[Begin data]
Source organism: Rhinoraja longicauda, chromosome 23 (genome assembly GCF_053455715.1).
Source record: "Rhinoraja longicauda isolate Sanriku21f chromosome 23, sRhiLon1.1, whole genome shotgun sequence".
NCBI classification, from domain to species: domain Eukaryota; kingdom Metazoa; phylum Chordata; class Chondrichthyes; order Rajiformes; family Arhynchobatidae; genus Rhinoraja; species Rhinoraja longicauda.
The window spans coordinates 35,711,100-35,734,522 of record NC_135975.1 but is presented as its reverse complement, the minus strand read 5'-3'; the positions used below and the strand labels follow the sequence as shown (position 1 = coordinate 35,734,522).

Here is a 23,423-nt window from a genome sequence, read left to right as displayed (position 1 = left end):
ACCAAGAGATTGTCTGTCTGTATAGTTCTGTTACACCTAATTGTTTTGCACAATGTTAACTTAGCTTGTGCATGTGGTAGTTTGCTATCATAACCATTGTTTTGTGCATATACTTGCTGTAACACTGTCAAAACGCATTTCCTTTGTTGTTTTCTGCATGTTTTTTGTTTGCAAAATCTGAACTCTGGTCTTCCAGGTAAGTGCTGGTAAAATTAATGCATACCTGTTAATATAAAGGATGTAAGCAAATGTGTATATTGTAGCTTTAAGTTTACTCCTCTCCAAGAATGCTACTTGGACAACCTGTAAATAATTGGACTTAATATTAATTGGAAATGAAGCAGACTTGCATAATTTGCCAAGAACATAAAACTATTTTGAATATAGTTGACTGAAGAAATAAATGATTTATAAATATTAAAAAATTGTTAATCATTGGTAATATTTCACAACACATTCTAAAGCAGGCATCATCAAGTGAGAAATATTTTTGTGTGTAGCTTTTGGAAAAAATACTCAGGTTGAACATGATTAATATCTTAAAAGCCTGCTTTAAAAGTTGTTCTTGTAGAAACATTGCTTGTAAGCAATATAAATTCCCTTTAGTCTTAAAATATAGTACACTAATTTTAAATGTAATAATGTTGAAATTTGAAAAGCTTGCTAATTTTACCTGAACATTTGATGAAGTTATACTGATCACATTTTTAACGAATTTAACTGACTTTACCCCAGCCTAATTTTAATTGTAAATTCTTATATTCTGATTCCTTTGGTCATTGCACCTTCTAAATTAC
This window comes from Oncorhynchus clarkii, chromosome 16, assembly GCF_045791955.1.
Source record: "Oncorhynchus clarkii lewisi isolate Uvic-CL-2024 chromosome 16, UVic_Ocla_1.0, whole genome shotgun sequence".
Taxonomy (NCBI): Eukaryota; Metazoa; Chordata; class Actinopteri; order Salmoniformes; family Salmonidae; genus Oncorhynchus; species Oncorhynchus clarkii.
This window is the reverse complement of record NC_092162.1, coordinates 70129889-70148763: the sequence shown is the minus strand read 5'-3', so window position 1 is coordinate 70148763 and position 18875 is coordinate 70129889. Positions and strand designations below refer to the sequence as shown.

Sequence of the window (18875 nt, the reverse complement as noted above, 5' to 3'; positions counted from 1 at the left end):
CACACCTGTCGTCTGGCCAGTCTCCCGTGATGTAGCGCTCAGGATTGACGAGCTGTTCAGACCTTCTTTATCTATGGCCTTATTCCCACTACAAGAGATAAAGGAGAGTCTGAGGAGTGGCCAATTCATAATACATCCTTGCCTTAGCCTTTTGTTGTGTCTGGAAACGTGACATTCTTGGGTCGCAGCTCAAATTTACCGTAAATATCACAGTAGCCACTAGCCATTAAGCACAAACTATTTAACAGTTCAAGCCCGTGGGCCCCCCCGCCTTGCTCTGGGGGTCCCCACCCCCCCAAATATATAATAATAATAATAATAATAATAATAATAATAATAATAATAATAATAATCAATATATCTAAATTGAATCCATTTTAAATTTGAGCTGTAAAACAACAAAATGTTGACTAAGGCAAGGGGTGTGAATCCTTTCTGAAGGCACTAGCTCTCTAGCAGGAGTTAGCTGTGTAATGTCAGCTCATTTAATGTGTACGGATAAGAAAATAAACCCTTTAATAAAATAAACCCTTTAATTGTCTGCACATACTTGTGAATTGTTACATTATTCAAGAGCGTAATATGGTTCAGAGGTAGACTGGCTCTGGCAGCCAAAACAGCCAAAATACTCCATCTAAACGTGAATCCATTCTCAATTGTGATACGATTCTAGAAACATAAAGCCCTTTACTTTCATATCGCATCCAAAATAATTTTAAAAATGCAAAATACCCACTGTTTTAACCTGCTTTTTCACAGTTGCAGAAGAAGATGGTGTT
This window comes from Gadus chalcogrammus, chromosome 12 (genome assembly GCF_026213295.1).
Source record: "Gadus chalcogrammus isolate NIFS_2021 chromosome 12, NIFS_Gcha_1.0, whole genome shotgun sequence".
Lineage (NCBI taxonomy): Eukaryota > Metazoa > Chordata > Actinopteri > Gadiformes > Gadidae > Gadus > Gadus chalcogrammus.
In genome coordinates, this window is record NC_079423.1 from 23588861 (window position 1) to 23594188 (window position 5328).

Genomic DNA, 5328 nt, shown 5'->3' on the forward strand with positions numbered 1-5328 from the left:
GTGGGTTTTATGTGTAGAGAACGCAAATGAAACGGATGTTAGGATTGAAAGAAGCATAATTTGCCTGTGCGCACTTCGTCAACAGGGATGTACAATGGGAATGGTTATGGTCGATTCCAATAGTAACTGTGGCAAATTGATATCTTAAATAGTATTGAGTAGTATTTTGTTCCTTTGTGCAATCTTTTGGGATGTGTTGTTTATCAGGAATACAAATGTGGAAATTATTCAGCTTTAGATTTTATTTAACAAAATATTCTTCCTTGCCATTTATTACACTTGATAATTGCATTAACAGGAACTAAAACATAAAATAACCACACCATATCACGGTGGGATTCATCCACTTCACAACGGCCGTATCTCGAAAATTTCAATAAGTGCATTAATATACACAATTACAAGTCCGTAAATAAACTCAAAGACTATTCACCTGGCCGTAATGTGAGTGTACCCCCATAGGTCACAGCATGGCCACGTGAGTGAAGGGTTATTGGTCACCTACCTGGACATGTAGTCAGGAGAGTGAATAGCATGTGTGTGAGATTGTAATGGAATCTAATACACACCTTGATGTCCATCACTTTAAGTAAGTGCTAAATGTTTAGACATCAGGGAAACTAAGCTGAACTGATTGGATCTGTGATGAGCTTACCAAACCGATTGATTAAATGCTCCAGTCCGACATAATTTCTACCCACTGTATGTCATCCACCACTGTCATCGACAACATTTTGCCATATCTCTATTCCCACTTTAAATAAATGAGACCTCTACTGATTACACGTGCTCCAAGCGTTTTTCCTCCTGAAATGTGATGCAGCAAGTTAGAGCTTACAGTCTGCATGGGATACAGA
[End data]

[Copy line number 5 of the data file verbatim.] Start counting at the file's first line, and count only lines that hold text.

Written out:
Here is a 23,423-nt window from a genome sequence, read left to right as displayed (position 1 = left end):